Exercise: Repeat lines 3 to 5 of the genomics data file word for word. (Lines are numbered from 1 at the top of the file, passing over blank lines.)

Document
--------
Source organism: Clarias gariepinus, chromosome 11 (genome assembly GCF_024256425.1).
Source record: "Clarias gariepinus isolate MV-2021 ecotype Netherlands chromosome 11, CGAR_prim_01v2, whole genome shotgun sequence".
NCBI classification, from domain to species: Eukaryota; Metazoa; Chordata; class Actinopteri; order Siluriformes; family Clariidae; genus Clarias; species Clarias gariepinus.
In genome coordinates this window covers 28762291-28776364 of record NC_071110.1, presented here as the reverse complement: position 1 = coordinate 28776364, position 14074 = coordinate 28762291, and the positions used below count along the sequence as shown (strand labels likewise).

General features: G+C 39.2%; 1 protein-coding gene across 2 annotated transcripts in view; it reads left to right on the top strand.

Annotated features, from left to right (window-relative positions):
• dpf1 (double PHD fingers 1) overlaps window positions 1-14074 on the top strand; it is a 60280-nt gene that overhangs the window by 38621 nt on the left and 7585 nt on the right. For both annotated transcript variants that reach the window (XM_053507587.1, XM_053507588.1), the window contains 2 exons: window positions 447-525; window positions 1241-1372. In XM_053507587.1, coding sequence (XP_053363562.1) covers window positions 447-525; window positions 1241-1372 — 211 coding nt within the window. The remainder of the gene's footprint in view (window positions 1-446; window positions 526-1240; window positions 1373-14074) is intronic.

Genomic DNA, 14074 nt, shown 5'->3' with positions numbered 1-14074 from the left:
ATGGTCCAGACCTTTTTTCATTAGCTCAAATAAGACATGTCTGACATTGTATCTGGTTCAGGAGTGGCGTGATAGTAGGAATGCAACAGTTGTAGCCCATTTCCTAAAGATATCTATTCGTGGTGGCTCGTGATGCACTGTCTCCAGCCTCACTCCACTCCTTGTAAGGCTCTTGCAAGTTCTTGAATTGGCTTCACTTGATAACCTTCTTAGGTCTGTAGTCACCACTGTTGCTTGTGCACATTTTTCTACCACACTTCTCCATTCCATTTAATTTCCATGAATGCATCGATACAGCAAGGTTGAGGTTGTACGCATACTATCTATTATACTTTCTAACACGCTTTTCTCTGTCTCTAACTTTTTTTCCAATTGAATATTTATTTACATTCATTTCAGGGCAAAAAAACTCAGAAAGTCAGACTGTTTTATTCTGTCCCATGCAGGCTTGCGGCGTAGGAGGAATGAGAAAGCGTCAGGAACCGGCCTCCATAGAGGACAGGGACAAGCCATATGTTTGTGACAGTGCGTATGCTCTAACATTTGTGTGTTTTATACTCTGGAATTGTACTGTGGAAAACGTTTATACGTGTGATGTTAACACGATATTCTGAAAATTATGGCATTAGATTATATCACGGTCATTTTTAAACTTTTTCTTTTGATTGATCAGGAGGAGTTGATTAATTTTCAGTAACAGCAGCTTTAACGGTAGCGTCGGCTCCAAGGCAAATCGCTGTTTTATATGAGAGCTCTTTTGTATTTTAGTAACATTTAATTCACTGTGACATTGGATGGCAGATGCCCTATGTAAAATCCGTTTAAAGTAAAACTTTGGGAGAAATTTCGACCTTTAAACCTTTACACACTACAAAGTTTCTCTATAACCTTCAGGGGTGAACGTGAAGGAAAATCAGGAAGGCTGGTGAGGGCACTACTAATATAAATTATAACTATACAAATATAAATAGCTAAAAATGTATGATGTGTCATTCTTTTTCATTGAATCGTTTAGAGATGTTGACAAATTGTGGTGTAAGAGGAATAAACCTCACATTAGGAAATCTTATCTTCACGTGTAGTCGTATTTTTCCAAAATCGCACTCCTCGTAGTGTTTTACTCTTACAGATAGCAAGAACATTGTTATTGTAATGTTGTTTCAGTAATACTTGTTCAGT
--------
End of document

NCBI classification, from domain to species: Eukaryota; Metazoa; Chordata; class Actinopteri; order Siluriformes; family Clariidae; genus Clarias; species Clarias gariepinus.
In genome coordinates this window covers 28762291-28776364 of record NC_071110.1, presented here as the reverse complement: position 1 = coordinate 28776364, position 14074 = coordinate 28762291, and the positions used below count along the sequence as shown (strand labels likewise).

General features: G+C 39.2%; 1 protein-coding gene across 2 annotated transcripts in view; it reads left to right on the top strand.